[openstack-dev] Gate proposal - drop Postgresql configurations in the gate

Sean Dague sean at dague.net
Fri Jun 13 11:06:17 UTC 2014

On 06/12/2014 10:18 PM, Dan Prince wrote:
> On Thu, 2014-06-12 at 09:24 -0700, Joe Gordon wrote:
>> On Jun 12, 2014 8:37 AM, "Sean Dague" <sean at dague.net> wrote:
>>> On 06/12/2014 10:38 AM, Mike Bayer wrote:
>>>> On 6/12/14, 8:26 AM, Julien Danjou wrote:
>>>>> On Thu, Jun 12 2014, Sean Dague wrote:
>>>>>> That's not cacthable in unit or functional tests?
>>>>> Not in an accurate manner, no.
>>>>>> Keeping jobs alive based on the theory that they might one day
>> be useful
>>>>>> is something we just don't have the liberty to do any more.
>> We've not
>>>>>> seen an idle node in zuul in 2 days... and we're only at j-1.
>> j-3 will
>>>>>> be at least +50% of this load.
>>>>> Sure, I'm not saying we don't have a problem. I'm just saying
>> it's not a
>>>>> good solution to fix that problem IMHO.
>>>> Just my 2c without having a full understanding of all of
>> OpenStack's CI
>>>> environment, Postgresql is definitely different enough that MySQL
>>>> "strict mode" could still allow issues to slip through quite
>> easily, and
>>>> also as far as capacity issues, this might be longer term but I'm
>> hoping
>>>> to get database-related tests to be lots faster if we can move to
>> a
>>>> model that spends much less time creating databases and schemas.
>>> This is what I mean by functional testing. If we were directly
>> hitting a
>>> real database on a set of in tree project tests, I think you could
>>> discover issues like this. Neutron was headed down that path.
>>> But if we're talking about a devstack / tempest run, it's not really
>>> applicable.
>>> If someone can point me to a case where we've actually found this
>> kind
>>> of bug with tempest / devstack, that would be great. I've just
>> *never*
>>> seen it. I was the one that did most of the fixing for pg support in
>>> Nova, and have helped other projects as well, so I'm relatively
>> familiar
>>> with the kinds of fails we can discover. The ones that Julien
>> pointed
>>> really aren't likely to be exposed in our current system.
>>> Which is why I think we're mostly just burning cycles on the
>> existing
>>> approach for no gain.
>> Given all the points made above, I think dropping PostgreSQL is the
>> right choice; if only we had infinite cloud that would be another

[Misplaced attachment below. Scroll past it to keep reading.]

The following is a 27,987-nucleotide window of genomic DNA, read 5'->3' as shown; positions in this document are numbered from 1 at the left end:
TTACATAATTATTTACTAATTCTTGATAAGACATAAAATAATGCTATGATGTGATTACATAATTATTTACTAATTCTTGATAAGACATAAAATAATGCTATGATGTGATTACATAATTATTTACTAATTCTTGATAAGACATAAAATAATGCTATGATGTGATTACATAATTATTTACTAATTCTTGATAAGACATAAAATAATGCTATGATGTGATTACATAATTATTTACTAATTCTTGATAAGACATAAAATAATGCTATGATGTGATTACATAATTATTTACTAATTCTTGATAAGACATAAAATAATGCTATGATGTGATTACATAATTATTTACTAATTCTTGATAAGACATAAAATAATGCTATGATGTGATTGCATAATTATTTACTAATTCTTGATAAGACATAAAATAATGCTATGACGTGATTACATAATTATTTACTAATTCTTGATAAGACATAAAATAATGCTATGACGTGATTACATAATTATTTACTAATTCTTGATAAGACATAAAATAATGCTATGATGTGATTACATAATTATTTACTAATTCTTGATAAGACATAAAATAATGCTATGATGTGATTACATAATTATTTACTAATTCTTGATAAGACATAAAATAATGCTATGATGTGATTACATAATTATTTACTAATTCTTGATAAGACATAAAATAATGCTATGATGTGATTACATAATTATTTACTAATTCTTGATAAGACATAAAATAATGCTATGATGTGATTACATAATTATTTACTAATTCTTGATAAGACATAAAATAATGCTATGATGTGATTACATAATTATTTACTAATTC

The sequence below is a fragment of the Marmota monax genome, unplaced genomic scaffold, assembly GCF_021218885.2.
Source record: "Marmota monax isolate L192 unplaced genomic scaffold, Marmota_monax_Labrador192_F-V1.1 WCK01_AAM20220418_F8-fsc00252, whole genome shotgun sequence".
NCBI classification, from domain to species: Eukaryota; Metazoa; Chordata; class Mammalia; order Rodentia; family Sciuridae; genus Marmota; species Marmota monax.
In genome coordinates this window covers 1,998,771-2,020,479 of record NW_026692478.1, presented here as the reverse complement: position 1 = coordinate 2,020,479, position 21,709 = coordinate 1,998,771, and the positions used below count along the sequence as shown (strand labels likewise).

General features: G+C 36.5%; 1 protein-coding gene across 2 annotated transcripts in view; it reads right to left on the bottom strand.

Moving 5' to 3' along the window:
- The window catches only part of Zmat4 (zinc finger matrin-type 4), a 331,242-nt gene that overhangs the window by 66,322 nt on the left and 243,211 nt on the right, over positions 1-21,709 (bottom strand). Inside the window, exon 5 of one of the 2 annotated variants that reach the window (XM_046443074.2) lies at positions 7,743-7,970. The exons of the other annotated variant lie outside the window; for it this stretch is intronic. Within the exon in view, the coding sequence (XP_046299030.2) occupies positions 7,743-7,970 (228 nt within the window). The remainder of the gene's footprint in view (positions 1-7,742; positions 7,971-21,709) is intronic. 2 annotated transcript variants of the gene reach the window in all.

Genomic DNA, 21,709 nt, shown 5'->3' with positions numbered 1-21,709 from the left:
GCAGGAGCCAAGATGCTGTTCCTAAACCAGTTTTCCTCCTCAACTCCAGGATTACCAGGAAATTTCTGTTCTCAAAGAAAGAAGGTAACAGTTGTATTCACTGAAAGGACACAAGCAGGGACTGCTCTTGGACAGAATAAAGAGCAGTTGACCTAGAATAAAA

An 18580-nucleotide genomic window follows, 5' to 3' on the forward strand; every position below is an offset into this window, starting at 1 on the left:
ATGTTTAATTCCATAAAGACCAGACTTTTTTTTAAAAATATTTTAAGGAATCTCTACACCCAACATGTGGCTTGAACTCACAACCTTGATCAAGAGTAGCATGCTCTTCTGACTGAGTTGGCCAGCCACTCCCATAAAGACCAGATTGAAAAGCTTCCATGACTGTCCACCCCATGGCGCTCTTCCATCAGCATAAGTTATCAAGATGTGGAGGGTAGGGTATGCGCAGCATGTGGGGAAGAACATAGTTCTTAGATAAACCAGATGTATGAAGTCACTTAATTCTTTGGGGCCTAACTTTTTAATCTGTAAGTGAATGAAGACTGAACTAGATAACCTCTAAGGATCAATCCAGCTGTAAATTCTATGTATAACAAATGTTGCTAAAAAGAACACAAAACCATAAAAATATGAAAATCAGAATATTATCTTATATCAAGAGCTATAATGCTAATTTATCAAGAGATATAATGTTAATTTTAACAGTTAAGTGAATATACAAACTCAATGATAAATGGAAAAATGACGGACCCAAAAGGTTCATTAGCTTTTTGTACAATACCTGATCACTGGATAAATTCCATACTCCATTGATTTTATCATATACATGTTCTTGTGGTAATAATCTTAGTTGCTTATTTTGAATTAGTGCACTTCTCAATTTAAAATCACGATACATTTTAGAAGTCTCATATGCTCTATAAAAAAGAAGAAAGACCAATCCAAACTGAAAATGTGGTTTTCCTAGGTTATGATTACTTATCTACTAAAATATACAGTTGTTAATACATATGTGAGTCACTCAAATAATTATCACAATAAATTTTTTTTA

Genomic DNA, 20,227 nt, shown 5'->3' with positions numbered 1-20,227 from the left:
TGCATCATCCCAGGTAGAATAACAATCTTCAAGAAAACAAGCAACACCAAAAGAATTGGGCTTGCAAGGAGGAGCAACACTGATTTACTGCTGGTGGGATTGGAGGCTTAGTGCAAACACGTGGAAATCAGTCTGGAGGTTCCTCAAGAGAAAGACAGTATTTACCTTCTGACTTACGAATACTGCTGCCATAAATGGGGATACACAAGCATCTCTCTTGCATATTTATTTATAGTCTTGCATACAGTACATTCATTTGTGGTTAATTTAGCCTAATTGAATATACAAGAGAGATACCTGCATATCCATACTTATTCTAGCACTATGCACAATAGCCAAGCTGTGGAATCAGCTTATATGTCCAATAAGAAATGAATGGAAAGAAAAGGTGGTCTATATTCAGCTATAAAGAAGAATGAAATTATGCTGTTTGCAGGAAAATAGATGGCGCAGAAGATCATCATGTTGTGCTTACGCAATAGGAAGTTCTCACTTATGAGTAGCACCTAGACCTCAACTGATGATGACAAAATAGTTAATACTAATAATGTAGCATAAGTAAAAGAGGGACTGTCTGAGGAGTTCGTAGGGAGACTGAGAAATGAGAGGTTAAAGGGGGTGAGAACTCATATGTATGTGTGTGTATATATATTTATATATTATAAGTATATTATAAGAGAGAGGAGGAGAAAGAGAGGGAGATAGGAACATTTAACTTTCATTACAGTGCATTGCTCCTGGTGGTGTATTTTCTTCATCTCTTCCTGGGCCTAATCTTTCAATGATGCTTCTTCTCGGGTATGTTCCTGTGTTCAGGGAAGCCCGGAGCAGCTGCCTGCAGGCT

>> story.
>> What about converting one of our existing jobs (grenade partial ncpu,
>> large ops, regular grenade, tempest with nova network etc.) Into a
>> PostgreSQL only job? We could get some level of PostgreSQL testing
>> without any additional jobs, although this is  tradeoff obviously.
> I'd be fine with this tradeoff if it allows us to keep PostgreSQL in the
> mix.

The problem isn't just testing, it's people looking at the failures in
the different configurations.

I'm glad everyone loves having lots of configurations. :)

I'm less glad we've got a 24hr merge queue in the gate because very few
people are actually sifting through the failed results to figure out why
and fix them. :(

If we had more people looking through failures then it would just be a
machine capacity problem. But it's not, it's also a people capacity problem.

It's just not sustainable as a project. Pleading with people to help on
the failed side has not worked over the last year. So I really think
we're at a point where we need to start throwing jobs until we reduce
the failure rate to one that we can actually make forward progress.

Because right now we can't typically land fixes for the race conditions
in any timely manner because they get stomped by other races. I've got a
giant set of outstanding patches to make some of these stuff more clear,
which is all stuck.

So if we can't evolve the system back towards health, we need to just
cut a bunch of stuff off until we can.


Sean Dague

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